Into the West 2012 - Part 7
Part Seven of Into the West is the continuation of a multi-part series that chronicles the journey that Shelley and I embarked on in late August and early September of last year. A journey that covered over 5,000 miles, seven states, and two provinces of Canada over the course of about two weeks. If you missed any of the previous parts click here to get caught up.
Day nine saw us waking up at the West Glacier cabin. The four of us ate breakfast and then headed into Glacier National Park.
We first visited Lake McDonald on the west side of Glacier National Park near the Apgar Visitors Center. We parked in what appeared to be a small village near the shore of the lake and walked down to the water’s edge. Below is a picture of our group.
We drove along Lake McDonald for a while and found many other places that granted us the opportunity for photographs.
In a some places Lake McDonald was sheltered from the sight by the tree line, in others you could see the lake from the car window. In those areas the Lake offered the perfect mirror to the mountains and the sky.
Lake McDonald Lodge
Our next stop was the Lake McDonald Lodge where we had the opportunity to photograph some of Glacier National Park’s Red Buses. These buses were restored with the help of the Ford Motor Company and by funds raised by local businesses located around Glacier National Park.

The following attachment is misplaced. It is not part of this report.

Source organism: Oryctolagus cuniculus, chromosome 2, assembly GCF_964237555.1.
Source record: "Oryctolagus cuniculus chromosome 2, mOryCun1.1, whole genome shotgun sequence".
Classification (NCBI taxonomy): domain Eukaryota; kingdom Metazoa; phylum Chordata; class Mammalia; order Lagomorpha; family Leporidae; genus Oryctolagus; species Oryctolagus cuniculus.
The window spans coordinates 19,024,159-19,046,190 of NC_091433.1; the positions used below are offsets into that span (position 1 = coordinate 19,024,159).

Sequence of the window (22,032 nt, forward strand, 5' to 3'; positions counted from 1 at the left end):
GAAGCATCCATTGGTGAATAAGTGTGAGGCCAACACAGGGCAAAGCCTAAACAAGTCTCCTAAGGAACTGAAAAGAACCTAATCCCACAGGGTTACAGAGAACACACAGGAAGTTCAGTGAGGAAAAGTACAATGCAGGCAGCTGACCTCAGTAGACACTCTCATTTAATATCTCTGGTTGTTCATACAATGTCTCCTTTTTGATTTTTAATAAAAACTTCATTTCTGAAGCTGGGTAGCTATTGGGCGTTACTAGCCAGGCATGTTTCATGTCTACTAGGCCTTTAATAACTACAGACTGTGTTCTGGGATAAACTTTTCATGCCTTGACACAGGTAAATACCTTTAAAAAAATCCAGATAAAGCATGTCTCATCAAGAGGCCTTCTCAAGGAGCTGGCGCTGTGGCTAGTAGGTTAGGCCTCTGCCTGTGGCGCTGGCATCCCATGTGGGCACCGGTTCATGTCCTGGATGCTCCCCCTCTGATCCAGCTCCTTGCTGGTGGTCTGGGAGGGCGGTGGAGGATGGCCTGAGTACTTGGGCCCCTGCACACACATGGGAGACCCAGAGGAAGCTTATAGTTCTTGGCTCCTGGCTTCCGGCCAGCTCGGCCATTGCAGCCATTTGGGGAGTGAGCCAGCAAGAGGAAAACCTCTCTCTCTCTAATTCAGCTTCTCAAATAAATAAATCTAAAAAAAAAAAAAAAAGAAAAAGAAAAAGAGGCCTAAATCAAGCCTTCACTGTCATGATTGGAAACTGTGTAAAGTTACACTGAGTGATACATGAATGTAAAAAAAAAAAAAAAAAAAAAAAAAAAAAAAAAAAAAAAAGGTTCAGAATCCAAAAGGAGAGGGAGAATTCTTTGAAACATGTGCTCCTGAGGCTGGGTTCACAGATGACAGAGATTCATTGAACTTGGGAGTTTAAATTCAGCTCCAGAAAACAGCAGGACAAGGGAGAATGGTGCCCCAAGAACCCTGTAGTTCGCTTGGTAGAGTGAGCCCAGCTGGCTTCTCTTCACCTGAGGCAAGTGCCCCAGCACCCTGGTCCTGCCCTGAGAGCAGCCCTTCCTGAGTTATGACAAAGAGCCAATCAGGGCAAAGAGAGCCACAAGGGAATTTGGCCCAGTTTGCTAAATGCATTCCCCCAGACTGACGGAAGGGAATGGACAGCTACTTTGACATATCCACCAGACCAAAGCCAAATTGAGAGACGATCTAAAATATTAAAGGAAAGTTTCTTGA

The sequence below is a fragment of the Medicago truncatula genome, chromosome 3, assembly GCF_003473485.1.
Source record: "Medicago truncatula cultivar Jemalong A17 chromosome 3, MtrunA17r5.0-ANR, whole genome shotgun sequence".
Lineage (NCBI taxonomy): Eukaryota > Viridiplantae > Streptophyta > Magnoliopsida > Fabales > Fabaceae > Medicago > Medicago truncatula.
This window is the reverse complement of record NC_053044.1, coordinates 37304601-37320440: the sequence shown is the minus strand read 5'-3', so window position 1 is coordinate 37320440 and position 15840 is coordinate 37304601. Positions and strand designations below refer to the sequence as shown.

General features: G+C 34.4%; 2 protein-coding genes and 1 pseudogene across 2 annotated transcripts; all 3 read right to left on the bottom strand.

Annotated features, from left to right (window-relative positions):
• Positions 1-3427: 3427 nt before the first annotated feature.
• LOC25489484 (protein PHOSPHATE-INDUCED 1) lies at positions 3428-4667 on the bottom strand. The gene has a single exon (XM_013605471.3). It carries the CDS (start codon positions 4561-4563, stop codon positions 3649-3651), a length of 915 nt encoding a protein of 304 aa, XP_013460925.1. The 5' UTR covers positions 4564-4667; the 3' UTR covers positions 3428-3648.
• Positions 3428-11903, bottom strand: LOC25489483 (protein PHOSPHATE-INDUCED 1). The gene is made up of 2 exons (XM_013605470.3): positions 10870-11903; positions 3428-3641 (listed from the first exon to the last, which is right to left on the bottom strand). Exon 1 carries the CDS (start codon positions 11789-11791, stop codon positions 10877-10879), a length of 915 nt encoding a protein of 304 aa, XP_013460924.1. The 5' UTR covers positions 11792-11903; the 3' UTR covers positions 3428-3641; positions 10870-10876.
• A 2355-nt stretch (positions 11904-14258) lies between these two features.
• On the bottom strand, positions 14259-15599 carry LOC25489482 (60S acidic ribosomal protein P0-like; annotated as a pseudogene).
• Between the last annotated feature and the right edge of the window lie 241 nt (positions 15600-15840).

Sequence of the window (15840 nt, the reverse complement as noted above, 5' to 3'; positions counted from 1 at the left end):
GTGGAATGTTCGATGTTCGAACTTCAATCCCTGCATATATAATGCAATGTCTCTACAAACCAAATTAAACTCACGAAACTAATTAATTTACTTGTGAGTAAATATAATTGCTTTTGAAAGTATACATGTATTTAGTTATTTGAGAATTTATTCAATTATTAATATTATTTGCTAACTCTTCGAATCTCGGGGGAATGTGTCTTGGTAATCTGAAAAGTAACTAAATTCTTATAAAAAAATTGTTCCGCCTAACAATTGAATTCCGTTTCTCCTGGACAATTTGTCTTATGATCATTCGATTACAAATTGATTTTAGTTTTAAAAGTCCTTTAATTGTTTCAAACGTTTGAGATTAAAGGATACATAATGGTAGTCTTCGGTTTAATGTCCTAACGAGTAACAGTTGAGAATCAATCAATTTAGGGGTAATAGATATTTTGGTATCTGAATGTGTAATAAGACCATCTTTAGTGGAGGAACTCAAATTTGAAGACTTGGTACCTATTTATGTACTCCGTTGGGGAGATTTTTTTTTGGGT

The Lake McDonald Lodge from the outside reminds me of a Swiss alpine lodge, which is fitting, seeing the surroundings that it is located in. There are also several small cabins located next to the lodge and beautiful flowers scattered throughout the grounds.
When setting out for this trip-of all the scenery there was to photograph, nothing interested me more than the myriad of waterfalls, and I tried to photograph as many as I possibly could. Knowing this, I was willing to doing what it took to get the photographs that I was after. In one such case, I walked up the creek bed to get as close to a waterfall as possible. I had decided how cool would it be if I could get the photograph from the middle of the creek with water flowing all around the camera’s position? If you are ever inclined to follow in this pursuit, please keep the following things in mind: First, most rocks that are found in mountain streams contain minerals that will make them slicker then an icy road in the middle of winter. Second, these streams, while not deep, can be fast moving during certain times of the year, and it does not take much to carry you down stream. Third, how far away is medical help? Fourth, is everyone in your group willing to wait while you get that perfect photograph or break a hip trying?
Now, if you have been following along with the rest of this blog about our trip, you’ll remember that I said in the very beginning that photography trips are more about the journey for me then the final destination, right? Well, in this case the photograph was worth the fall on the cold, hard, slick rocks and my feet being wet for the rest of the day. Luckily, the camera and tripod made it through the order deal as well, although, now that I’m thinking about it again, my left side is aching a little more than before this trip.